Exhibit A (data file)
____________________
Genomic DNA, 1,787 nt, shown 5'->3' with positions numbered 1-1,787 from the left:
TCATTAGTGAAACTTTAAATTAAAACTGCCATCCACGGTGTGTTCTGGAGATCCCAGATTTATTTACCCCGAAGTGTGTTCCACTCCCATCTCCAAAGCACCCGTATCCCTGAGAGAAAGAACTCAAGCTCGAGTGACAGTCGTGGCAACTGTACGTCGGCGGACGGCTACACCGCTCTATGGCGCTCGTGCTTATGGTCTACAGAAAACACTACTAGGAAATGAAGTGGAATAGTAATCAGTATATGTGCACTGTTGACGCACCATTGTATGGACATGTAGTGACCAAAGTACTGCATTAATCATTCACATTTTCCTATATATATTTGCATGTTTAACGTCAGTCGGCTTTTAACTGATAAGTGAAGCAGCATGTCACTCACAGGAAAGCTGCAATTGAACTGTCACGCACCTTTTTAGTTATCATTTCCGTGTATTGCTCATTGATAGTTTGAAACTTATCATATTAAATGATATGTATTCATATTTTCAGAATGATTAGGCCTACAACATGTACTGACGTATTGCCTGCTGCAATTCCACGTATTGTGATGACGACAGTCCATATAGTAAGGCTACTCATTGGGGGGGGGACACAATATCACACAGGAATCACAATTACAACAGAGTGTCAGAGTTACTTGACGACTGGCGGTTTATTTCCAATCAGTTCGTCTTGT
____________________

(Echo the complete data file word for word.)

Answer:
Genomic DNA, 1,787 nt, shown 5'->3' with positions numbered 1-1,787 from the left:
TCATTAGTGAAACTTTAAATTAAAACTGCCATCCACGGTGTGTTCTGGAGATCCCAGATTTATTTACCCCGAAGTGTGTTCCACTCCCATCTCCAAAGCACCCGTATCCCTGAGAGAAAGAACTCAAGCTCGAGTGACAGTCGTGGCAACTGTACGTCGGCGGACGGCTACACCGCTCTATGGCGCTCGTGCTTATGGTCTACAGAAAACACTACTAGGAAATGAAGTGGAATAGTAATCAGTATATGTGCACTGTTGACGCACCATTGTATGGACATGTAGTGACCAAAGTACTGCATTAATCATTCACATTTTCCTATATATATTTGCATGTTTAACGTCAGTCGGCTTTTAACTGATAAGTGAAGCAGCATGTCACTCACAGGAAAGCTGCAATTGAACTGTCACGCACCTTTTTAGTTATCATTTCCGTGTATTGCTCATTGATAGTTTGAAACTTATCATATTAAATGATATGTATTCATATTTTCAGAATGATTAGGCCTACAACATGTACTGACGTATTGCCTGCTGCAATTCCACGTATTGTGATGACGACAGTCCATATAGTAAGGCTACTCATTGGGGGGGGGACACAATATCACACAGGAATCACAATTACAACAGAGTGTCAGAGTTACTTGACGACTGGCGGTTTATTTCCAATCAGTTCGTCTTGT